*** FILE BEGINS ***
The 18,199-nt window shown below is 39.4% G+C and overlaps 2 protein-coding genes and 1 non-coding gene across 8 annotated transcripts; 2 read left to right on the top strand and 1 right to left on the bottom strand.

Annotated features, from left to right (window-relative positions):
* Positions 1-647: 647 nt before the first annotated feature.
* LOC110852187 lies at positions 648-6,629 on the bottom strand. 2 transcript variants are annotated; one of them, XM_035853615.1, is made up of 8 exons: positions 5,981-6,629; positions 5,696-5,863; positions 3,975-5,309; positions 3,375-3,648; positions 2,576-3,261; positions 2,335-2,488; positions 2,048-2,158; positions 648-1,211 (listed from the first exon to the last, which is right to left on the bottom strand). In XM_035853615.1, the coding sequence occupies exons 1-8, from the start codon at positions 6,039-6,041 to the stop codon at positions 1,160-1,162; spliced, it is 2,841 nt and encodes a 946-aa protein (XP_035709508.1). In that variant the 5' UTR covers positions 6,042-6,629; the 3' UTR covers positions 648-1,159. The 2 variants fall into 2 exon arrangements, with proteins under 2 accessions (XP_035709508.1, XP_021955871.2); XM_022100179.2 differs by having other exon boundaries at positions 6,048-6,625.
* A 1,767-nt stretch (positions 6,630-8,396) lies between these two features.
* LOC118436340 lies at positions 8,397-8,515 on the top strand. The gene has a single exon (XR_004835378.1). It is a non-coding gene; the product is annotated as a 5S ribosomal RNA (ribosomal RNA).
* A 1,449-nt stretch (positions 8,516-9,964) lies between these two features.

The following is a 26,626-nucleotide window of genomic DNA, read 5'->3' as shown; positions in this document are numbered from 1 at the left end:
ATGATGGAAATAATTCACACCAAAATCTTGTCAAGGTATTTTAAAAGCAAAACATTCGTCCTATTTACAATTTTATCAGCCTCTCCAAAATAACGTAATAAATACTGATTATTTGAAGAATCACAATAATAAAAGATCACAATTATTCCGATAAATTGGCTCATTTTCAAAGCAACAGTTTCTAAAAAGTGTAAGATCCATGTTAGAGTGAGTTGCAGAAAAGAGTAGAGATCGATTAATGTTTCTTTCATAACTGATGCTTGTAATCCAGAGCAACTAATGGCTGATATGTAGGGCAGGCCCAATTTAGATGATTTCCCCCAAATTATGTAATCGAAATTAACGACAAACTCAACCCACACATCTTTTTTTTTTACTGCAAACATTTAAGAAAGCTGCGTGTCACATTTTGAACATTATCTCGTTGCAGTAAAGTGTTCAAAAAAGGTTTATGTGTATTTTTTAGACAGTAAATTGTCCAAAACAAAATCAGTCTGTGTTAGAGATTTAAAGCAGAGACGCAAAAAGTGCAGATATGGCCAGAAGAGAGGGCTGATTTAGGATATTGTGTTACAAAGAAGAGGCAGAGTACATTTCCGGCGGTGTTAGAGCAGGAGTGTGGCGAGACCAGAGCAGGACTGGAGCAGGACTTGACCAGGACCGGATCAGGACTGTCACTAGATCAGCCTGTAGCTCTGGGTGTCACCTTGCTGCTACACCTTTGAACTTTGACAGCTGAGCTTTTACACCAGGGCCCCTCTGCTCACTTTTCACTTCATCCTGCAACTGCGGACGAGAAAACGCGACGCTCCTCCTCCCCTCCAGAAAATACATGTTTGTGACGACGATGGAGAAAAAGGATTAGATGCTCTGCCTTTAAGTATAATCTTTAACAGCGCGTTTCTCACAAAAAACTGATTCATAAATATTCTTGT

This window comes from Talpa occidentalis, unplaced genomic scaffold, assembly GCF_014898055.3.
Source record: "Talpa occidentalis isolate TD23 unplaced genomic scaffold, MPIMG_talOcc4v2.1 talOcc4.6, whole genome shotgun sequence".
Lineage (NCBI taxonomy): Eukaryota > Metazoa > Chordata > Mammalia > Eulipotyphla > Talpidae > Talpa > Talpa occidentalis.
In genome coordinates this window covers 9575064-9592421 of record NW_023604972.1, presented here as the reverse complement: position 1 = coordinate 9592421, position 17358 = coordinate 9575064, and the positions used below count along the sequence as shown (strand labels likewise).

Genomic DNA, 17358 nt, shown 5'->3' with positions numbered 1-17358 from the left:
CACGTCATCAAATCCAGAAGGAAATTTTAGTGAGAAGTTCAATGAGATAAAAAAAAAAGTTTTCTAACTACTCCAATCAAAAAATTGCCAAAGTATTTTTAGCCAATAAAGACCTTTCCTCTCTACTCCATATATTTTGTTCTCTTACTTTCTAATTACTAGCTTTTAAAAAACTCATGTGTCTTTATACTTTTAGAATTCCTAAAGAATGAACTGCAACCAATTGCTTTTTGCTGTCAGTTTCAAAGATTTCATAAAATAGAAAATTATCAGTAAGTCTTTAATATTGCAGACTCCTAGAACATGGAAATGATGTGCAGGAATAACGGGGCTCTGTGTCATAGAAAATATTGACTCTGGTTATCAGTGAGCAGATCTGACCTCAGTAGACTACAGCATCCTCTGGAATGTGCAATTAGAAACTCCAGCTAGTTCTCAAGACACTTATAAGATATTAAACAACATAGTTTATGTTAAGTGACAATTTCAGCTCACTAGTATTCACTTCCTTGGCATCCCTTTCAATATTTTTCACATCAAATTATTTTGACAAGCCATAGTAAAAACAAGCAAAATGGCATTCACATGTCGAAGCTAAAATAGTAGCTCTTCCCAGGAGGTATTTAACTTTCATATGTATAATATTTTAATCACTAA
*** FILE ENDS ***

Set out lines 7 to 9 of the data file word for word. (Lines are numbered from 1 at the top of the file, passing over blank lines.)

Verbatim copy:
* A 1,449-nt stretch (positions 8,516-9,964) lies between these two features.

The following is a 26,626-nucleotide window of genomic DNA, read 5'->3' as shown; positions in this document are numbered from 1 at the left end:
ATGATGGAAATAATTCACACCAAAATCTTGTCAAGGTATTTTAAAAGCAAAACATTCGTCCTATTTACAATTTTATCAGCCTCTCCAAAATAACGTAATAAATACTGATTATTTGAAGAATCACAATAATAAAAGATCACAATTATTCCGATAAATTGGCTCATTTTCAAAGCAACAGTTTCTAAAAAGTGTAAGATCCATGTTAGAGTGAGTTGCAGAAAAGAGTAGAGATCGATTAATGTTTCTTTCATAACTGATGCTTGTAATCCAGAGCAACTAATGGCTGATATGTAGGGCAGGCCCAATTTAGATGATTTCCCCCAAATTATGTAATCGAAATTAACGACAAACTCAACCCACACATCTTTTTTTTTTACTGCAAACATTTAAGAAAGCTGCGTGTCACATTTTGAACATTATCTCGTTGCAGTAAAGTGTTCAAAAAAGGTTTATGTGTATTTTTTAGACAGTAAATTGTCCAAAACAAAATCAGTCTGTGTTAGAGATTTAAAGCAGAGACGCAAAAAGTGCAGATATGGCCAGAAGAGAGGGCTGATTTAGGATATTGTGTTACAAAGAAGAGGCAGAGTACATTTCCGGCGGTGTTAGAGCAGGAGTGTGGCGAGACCAGAGCAGGACTGGAGCAGGACTTGACCAGGACCGGATCAGGACTGTCACTAGATCAGCCTGTAGCTCTGGGTGTCACCTTGCTGCTACACCTTTGAACTTTGACAGCTGAGCTTTTACACCAGGGCCCCTCTGCTCACTTTTCACTTCATCCTGCAACTGCGGACGAGAAAACGCGACGCTCCTCCTCCCCTCCAGAAAATACATGTTTGTGACGACGATGGAGAAAAAGGATTAGATGCTCTGCCTTTAAGTATAATCTTTAACAGCGCGTTTCTCACAAAAAACTGATTCATAAATATTCTTGT